Thankfully, the processes behind synthetic biology are cleaner than the definition, and easier to communicate. Using engineering principles, researchers in this field can think in terms of software (DNA) and hardware (the host cell), and they are able to take the scientific method even further. Now, principles of design, standardization, mathematical modeling and characterization are being fused into the overall process of scientific discovery and breakthrough.
By blending multiple disciplines together, we have found a way to carve out a world we always dreamed about. If you have a vision, it’s now possible to make it so by manipulating existing tools and coaxing the production of your design.
As a result of this multidisciplinary medley, we are exploding with ideas that become reality. For instance, a team from Johns Hopkins University successfully made a yeast chromosome from scratch, the bottom-up approach. This is the first time anyone has synthesized the chromosome of a complex organism. Harvard researchers see a possibility for baker’s yeast to produce lysergic acid, which is used in many medicines and is a precursor of LSD. Synthetic biology has enabled startups to design “bacterial robots” to clean water and produce energy. It is giving us the power to develop vaccines and other drugs at a much faster rate. And certainly our most favorite example is the Glowing Plant. Currently, they have been using synthetic biology to develop Glowing Plant Arabidopsis, but their vision is to naturally light the world at night with glowing plants and trees. They are our favorite because it is a true example of an ancestral pipe dream coming true.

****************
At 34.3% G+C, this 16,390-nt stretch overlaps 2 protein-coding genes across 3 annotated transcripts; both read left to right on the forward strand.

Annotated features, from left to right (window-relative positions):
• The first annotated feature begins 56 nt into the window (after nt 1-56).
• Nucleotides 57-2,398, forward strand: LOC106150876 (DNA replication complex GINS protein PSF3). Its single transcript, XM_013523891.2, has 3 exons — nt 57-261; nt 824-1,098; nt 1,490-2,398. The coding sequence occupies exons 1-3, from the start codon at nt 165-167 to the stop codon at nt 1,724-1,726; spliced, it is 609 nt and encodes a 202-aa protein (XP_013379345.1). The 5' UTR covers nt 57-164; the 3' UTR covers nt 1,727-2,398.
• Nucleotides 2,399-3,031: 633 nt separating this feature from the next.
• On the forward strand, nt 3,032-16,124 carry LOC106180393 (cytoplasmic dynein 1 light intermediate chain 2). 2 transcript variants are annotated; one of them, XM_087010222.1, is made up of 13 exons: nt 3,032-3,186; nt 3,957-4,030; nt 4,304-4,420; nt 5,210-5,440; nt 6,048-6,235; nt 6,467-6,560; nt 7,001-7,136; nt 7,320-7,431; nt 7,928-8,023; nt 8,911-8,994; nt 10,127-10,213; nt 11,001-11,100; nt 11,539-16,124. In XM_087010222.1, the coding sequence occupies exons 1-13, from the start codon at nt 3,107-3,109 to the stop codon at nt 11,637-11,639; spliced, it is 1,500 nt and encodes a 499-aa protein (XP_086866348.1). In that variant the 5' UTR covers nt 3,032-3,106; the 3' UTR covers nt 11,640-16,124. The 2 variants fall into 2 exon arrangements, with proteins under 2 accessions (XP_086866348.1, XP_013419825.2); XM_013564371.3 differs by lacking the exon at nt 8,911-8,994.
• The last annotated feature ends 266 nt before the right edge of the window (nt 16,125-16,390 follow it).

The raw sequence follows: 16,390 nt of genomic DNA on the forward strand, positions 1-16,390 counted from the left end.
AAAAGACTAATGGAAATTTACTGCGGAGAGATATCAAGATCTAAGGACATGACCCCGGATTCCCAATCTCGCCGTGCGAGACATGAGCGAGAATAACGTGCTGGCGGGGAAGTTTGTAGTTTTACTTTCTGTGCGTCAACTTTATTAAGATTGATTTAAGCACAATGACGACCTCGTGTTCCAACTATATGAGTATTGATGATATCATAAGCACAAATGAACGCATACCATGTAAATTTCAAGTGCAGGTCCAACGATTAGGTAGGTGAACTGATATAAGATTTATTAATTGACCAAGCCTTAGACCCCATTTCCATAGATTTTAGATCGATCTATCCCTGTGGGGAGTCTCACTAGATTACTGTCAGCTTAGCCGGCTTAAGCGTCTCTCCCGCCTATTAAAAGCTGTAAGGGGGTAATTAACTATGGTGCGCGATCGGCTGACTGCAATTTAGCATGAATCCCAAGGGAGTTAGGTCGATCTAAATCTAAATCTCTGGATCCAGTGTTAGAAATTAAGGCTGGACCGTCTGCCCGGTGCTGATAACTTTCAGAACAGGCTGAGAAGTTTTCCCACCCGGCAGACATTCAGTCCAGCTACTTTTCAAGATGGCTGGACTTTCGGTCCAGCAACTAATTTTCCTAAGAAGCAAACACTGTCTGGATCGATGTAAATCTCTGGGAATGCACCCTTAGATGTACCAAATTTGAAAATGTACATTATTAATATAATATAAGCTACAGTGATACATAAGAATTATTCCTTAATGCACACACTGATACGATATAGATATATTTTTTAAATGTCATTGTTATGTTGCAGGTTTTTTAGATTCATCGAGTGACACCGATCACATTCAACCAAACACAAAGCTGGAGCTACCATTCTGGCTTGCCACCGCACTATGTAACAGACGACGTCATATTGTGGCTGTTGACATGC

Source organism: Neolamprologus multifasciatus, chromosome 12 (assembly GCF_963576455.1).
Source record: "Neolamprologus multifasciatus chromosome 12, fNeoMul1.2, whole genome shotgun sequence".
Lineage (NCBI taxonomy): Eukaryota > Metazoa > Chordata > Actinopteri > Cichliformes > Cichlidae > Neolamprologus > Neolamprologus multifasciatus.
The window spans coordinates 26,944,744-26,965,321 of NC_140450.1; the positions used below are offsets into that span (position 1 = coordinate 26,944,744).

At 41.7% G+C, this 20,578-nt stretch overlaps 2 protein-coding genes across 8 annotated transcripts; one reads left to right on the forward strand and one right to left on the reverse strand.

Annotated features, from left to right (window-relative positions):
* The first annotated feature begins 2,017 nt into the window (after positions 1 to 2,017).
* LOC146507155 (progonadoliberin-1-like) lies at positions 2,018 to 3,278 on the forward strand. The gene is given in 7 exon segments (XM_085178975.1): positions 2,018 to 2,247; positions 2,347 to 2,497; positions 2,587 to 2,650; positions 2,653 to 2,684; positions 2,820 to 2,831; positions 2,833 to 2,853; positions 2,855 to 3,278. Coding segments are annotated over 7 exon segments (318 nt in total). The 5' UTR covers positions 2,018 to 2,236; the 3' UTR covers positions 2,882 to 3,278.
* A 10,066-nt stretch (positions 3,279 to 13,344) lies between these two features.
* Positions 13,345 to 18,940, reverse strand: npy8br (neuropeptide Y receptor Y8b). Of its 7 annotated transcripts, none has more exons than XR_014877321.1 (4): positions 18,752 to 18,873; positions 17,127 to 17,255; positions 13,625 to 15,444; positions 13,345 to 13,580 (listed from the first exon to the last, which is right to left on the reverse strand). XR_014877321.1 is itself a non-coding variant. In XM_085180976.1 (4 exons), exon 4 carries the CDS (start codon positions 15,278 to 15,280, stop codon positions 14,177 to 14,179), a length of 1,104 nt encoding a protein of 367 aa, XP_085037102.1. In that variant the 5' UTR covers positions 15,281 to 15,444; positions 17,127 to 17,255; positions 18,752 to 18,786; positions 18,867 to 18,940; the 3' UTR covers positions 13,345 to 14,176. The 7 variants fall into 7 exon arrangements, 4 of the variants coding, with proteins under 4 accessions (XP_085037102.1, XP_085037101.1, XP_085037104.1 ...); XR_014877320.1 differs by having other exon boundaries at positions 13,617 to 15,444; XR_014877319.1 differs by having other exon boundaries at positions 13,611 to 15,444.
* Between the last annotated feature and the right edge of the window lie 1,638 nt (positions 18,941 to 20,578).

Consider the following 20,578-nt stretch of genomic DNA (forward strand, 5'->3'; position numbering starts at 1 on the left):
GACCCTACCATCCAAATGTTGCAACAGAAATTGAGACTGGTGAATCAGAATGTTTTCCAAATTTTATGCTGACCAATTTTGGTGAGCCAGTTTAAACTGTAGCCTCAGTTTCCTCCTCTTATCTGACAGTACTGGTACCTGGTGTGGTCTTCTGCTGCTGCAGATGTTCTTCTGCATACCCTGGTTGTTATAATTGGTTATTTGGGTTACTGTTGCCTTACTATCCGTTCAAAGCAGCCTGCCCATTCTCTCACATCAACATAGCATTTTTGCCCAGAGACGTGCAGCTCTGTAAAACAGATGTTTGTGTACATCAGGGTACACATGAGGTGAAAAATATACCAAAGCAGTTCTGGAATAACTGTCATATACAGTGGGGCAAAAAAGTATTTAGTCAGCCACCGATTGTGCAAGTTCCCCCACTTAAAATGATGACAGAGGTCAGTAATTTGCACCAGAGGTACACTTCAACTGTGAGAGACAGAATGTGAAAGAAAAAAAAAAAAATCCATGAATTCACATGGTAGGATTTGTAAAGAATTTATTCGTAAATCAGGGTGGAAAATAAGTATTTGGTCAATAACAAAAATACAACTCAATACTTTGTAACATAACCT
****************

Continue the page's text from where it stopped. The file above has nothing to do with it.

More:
Surprisingly, as futuristic and groundbreaking as this all sounds, the concept of synthetic biology is more than a century old, and the idea of modifying elements of nature to solve a problem has always been a consideration of mankind.
Jacques Loeb, John Butler Burke and Stephane Leduc were among the first well-known pioneers in the field during the early 20th century. And even more surprising is that their attempts at creating life from nonlife in the early 1900s were more successful than we would have thought.
The term itself was coined by Leduc in his 1912 publication “La Biologie Synthetique,” which was printed after his years of experiments growing several osmotic and crystalline “growths” in an attempt to illustrate that processes such as osmosis could yield forms with lifelike characteristics.